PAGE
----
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The prime minister has accused Labor of "playing politics in the Pacific" after the party unveiled a plan to tackle China's growing influence.
Australia's standing as a partner of choice in the region would be restored by a Labor government, Opposition Leader Anthony Albanese promised.
But Scott Morrison said Labor's plan was no different from his government's Pacific engagement policy, with the exception of funding for the ABC to expand content to the region.
Mr Albanese said Labor would combine Australia's defence, strategic, diplomatic and economic power to reassure the region it could rely on Australia.
Yet Mr Morrison labelled the idea "absurd" and said it showed the opposition did not understand the extent of the challenges in the Pacific.
"I sent in the AFP. The Labor Party wants to send in the ABC when it comes to their Pacific solution," he told reporters in Townsville on Tuesday, referencing Australia's assistance in the Solomons' capital Honiara during a period of civil unrest in November 2021.
"They are playing politics with the Pacific and the only ones who are benefiting from Labor's attacks on our government is the Chinese government and, it would seem, the ABC."
Labor promised to boost official development assistance to the Pacific countries and Timor-Leste by $525 million over four years if elected.
They would establish an Australia-Pacific Defence School, reinstate regular bipartisan parliamentary visits, reform the Pacific mobility scheme and create a new engagement visa to encourage more migration.
Labor's foreign affairs spokeswoman Penny Wong said diplomatic and soft-power initiatives, as well as defence partnerships, were the key to Australia's relationship with the Pacific.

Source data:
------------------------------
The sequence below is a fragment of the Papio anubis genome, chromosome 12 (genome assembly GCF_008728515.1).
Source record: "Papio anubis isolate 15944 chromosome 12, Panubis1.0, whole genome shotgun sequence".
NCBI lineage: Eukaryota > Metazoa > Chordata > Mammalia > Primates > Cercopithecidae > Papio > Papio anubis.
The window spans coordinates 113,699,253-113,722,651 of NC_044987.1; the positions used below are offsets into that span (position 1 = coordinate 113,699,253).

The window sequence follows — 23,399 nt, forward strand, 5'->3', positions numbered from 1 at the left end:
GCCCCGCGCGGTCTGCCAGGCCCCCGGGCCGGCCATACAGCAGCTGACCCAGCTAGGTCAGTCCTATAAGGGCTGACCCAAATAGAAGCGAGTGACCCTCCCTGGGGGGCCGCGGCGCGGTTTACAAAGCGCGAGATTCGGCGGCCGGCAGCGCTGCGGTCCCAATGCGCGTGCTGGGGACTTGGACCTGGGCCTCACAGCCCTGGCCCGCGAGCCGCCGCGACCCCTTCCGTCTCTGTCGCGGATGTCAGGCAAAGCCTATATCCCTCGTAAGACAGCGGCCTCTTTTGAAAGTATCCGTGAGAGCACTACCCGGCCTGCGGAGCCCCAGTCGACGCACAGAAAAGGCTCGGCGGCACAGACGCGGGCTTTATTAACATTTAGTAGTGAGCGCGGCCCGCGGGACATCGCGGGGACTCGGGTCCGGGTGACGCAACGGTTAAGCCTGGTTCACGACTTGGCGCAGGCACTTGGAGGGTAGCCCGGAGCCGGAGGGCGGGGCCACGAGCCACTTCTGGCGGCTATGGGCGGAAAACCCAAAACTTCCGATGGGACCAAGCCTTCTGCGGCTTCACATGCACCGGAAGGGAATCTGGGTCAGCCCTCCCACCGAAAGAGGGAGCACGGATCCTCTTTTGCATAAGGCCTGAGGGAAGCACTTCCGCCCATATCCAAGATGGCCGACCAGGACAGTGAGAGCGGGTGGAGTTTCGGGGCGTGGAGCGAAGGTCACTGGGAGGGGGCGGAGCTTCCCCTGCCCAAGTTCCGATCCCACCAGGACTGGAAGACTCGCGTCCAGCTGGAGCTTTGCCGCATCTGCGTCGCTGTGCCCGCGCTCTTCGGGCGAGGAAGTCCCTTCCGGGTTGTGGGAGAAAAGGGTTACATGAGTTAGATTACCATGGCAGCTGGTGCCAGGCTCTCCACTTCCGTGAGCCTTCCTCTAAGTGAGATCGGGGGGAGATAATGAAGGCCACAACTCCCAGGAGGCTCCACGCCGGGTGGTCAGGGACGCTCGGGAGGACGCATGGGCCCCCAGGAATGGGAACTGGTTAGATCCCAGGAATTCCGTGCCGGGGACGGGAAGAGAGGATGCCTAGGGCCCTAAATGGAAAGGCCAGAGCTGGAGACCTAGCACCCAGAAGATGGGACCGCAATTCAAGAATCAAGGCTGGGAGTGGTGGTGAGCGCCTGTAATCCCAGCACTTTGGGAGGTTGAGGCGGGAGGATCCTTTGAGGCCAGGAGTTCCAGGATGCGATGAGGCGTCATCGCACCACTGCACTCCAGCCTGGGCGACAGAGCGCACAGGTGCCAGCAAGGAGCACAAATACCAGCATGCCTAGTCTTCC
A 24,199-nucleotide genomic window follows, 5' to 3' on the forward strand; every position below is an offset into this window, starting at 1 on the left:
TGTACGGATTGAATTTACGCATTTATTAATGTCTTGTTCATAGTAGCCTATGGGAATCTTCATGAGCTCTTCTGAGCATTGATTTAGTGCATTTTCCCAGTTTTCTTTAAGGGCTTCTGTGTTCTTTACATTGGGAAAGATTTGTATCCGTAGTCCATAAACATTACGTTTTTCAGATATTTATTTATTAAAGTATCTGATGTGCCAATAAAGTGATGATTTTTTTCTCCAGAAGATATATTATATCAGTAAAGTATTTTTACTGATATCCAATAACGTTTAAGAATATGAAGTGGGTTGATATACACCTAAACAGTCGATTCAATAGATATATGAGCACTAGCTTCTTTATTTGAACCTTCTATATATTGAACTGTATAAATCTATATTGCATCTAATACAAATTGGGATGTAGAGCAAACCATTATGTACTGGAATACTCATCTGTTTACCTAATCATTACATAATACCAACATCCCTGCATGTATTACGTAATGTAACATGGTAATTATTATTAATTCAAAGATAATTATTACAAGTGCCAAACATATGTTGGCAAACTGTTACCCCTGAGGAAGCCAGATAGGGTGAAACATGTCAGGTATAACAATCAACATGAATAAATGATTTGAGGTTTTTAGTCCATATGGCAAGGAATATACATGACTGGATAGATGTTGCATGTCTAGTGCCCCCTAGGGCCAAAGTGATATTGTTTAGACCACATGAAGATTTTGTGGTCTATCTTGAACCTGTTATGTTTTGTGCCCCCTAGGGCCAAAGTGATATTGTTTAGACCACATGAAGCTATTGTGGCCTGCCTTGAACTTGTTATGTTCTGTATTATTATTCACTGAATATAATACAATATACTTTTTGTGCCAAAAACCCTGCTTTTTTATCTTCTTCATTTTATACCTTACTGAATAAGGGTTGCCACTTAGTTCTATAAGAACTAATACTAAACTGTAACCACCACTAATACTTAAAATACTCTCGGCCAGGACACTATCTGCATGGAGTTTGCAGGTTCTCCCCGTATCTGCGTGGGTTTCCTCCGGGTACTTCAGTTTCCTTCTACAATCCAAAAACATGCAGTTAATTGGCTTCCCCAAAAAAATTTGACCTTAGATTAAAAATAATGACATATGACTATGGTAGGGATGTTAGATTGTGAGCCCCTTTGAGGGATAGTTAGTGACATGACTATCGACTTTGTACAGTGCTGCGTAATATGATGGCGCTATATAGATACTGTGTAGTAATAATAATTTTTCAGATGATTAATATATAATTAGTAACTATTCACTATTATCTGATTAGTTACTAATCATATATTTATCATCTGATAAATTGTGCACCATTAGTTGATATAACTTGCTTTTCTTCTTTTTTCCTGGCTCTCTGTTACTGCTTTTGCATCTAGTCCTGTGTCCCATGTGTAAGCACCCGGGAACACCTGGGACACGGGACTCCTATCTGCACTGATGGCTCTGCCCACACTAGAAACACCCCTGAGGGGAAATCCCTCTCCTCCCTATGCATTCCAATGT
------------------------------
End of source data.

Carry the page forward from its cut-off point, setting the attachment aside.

"We will leverage Australian strengths. We understand we are in a time of competition so you have to look to your competitive advantage," she told reporters in Darwin.
"The power of Australia's voice, power of our proximity, the power of our people-to-people relationships and the power of economic relationships. This is how you work to secure the region."
Under Labor's Pacific broadcasting and publishing initiative, content will promote "Australian identity, values, and interests" while partnerships and training with Pacific journalists will be strengthened.
Funding for aerial surveillance under the Pacific Maritime Security Program would be bolstered by $12 million a year to help Pacific nations guard against illegal fishing and drug smuggling.
The election promise is Labor's response to what they describe as the Liberal-National coalition "dropping the ball" in the Pacific after a security pact was signed between the Solomon Islands and China.
Security experts fear the deal could lead to a Chinese military base, although both nations have denied this, with a Beijing spokesman saying overnight such speculation was "fake news".
Meanwhile, two opinion polls show Labor holding an election-winning lead over the coalition with less than four weeks to polling day.
The latest Ipsos poll shows Labor leading in primary vote terms by 34 points to the coalition's 32.
On a two-party preferred basis, 50 per cent would vote Labor and 42 per cent the coalition, while eight per cent of respondents were undecided.
Mr Morrison moved ahead of Mr Albanese as preferred prime minister 46-37 per cent in the latest Newspoll.
Labor leads the coalition 53-47 on a two-party preferred basis, enough to secure majority government.
The prime minister started the day in Townsville, campaigning in the Liberal-National Party seat of Herbert which the party holds by a margin of 8.4 per cent.
Senior Labor figures campaigned in Darwin as Mr Albanese remained in isolation with COVID at his Sydney home.